NEW PORT RICHEY — Before their senior year, Amanda Marrero, Emily Null and Shelly Nonnenberg had only a passing knowledge of antibiotics, bacteria and the science surrounding them.
They barely knew each other, having attended different schools until enrolling at Krinn Technical High as juniors.
Now they are friends, expert in their biomedical research field, and winners of a contest that will send a project they developed into space, where astronauts will help them figure out if their hypothesis works.
As an added incentive, they are finding success in a pursuit that traditionally has attracted relatively few women. Educators have been working in recent years to steer more female students toward careers in science, technology, engineering and math.
“It’s good for them to see at this age that women can do what men can do in this field,” said Sarah Kumar, their teacher and project mentor.
But it’s all been about the hard work that Marrero, Null and Nonnenberg put in.
“She didn’t hold our hand,” Nonnenberg said of their teacher. “She always made it clear, she’s here to help us when we need it. But it’s our project. Even here in high school, we’re scientists.”
They got there through their school’s new approach to encouraging project-based learning.
Rather than having students participate in the dreaded annual science fair, with a chance to compete at the state level, Krinn Technical decided to give them a different challenge: Aim for the stars.
For about seven years, the National Center for Earth and Space Science Education has held a contest in which students across North and South America can vie to place a research project on the International Space Station. More than 2,800 proposals were submitted for consideration this year.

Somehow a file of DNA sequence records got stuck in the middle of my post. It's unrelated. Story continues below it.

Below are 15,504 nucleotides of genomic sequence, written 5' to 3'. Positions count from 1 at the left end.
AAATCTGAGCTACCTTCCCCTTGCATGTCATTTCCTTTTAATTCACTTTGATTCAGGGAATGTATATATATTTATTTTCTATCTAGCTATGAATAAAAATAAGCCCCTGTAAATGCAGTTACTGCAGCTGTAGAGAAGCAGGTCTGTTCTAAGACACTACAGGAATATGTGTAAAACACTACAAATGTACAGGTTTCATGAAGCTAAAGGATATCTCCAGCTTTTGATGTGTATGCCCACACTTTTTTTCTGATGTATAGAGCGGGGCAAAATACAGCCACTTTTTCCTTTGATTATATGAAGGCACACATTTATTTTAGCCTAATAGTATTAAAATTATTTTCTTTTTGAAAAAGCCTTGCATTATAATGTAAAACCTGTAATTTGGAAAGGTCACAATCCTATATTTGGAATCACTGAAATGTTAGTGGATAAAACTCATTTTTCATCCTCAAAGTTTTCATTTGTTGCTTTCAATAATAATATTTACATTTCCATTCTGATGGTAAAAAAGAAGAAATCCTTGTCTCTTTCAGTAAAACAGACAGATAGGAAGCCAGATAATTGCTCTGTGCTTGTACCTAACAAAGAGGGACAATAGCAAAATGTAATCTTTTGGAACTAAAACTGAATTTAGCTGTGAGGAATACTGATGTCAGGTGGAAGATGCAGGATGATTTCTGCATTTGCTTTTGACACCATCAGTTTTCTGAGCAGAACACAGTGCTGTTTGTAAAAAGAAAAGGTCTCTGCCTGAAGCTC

Several Hillsborough County schools have participated over the years. Krinn Technical, which opened in 2018, joined the initiative this year, and nearly half of its students chose to compete.
Their charge was to find a new area of science to explore, create a project that could fit in a test tube the size of your hand, and devise a process that astronauts could follow to complement the added research they would conduct on the Earth.
The students focused on ideas that examined whether processes that work on the ground, such as effective herbicides on soybeans, would have similar results in an environment without gravity, in case humans ever are confronted with that situation.
All were competitive, Kumar said. But the eventual Pasco County winner stood out, she said.
The three seniors, all in the school’s biomedical program, turned to questions about medicine. They homed in on the antibiotics that kill bacteria related to staph and other infections, to see if they would continue to work in space. It was a topic they found little other research about.
“We wanted to make sure that our experiment was relevant and could save lives,” Marrero said, noting the bacteria they are studying can thrive without oxygen, which might make space travelers susceptible. “We found a diamond in the rough.”
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Their project name is How will Microgravity Affect the Efficiency of Amoxicillin on S. Epidermis. In short, it involves giving the bacteria a nutrient broth which might help it grow, and then an antibiotic known to kill it. After two days of exposure, they would test the samples to see what happened.
At first, Null admitted, the group was uncertain — and not just about the project idea, which they hid from others while they worked to improve it. They also knew the potential pitfalls of working with a team on a school project.
Could they trust one another to do the work? Would one person be burdened with all the effort while the others watched?
Things worked out almost perfectly for the threesome.
“We’re all open-minded and we respect each other’s opinions,” Null said.
“It’s so nice having other people you can rely on,” Nonnenberg added.
Their confidence grew. But the girls still were surprised when Kumar called them out of class one afternoon to tell them they had won — something they had to keep secret, even from their parents, until a formal announcement could arrive.
Now they’re furiously working to get everything ready for a Feb. 21 flight safety review by NASA scientists, in preparation for the August launch.
The girls said they’re hopeful that they get the outcome they predicted. But even if they don’t, Marrero said they’ll still be successful.
After all, they learned more about researching, time management and prioritizing, not to mention self-reliance and teamwork.
“That in itself will be me anywhere I go,” she said.
Plus, failure would just lead to more exploration about what went wrong, why, and what might work instead.
“This just pushes me and gives me motivation to do greater things,” Null said. “This isn’t the end.”